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1. Overview

In this tutorial, we'll learn how to split a Java String only on the first occurrence of a delimiter using two approaches.

2. Problem Statement

Let's say we have a text file having each line as a string made up of two parts – the left part indicating a person's name and the right part indicating their greeting:

Roberto "I wish you a bug-free day!"
Daniele "Have a great day!"
Jonas "Good bye!"

Subsequently, we want to get the person's name from each line.

We can see that both the parts are separated by a ” ” (space), just like the other words in the right part. So, our delimiter is going to be the space character.

3. Using the split() Method

The split() instance method from the String class splits the string based on the provided regular expression. Moreover, we can use one of its overloaded variants to get the required first occurrence.

We can provide a limit as a parameter to the split() method to specify the number of times we want to apply the pattern and thus the maximum number of tokens in the resulting array. For example, if we put the limit as n (n >0), it means that the pattern will be applied at most n-1 times.

Here, we'll be using space (” “) as a regular expression to split the String on the first occurrence of space.

As a result, we can tokenize each line into two parts using the overloaded split() method:

public String getFirstWordUsingSplit(String input) {
    String[] tokens = input.split(" ", 2);
    return tokens[0];

So, if we pass the first line from our example as an input to this method, it will return “Roberto”.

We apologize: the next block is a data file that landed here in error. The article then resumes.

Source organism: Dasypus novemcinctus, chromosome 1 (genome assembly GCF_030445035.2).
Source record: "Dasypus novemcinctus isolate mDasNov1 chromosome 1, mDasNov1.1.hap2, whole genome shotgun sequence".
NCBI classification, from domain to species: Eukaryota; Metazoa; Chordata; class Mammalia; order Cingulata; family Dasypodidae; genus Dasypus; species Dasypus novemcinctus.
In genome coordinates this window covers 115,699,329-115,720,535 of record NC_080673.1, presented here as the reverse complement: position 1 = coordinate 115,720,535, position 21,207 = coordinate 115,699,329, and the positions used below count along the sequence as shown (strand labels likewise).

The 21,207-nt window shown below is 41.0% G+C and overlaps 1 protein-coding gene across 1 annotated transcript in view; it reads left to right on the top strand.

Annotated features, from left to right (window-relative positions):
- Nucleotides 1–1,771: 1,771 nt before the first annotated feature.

However, if the input String has only one word or has no space in it, the above method will simply return the same String.

Let's test this out:

assertEquals("Roberto", getFirstWordUsingSplit("Roberto \"I wish you a bug-free day\""));
assertEquals("StringWithNoSpace", getFirstWordUsingSplit("StringWithNoSpace"));

4. Using the substring() Method

The substring() method of the String class returns the substring of a String. It's an overloaded method, where one of the overloaded versions accepts the index and returns all the characters in the string until the given index.

Let's combine substring() and indexOf() to solve the same problem.

Firstly, we'll get the index of the first space character. Then, we'll get the substring until this index which will be our result, the person's name:

public String getFirstWordUsingSubString(String input) {
    return input.substring(0, input.indexOf(" "));

If we pass the same input String as before, our method will return the String “Roberto”.

However, if the input String doesn't contain any spaces, then this method will throw StringIndexOutOfBoundsException. If a match is not found, the indexOf() method returns -1.

To avoid this exception, we can modify the above method:

public String getFirstWordUsingSubString(String input) {
    int index = input.contains(" ") ? input.indexOf(" ") : 0;
    return input.substring(0, index);

Now, if we pass a String with no space to this method, we will get an empty String in return.

Let's test this out:

assertEquals("Roberto", getFirstWordUsingSubString("Roberto \"I wish you a bug-free day\""));
assertEquals("", getFirstWordUsingSubString("StringWithNoSpace"));

5. Conclusion

In this article, we have seen two approaches to split a String only on the first occurrence of a delimiter in Java.

As always, the code is available over on GitHub.

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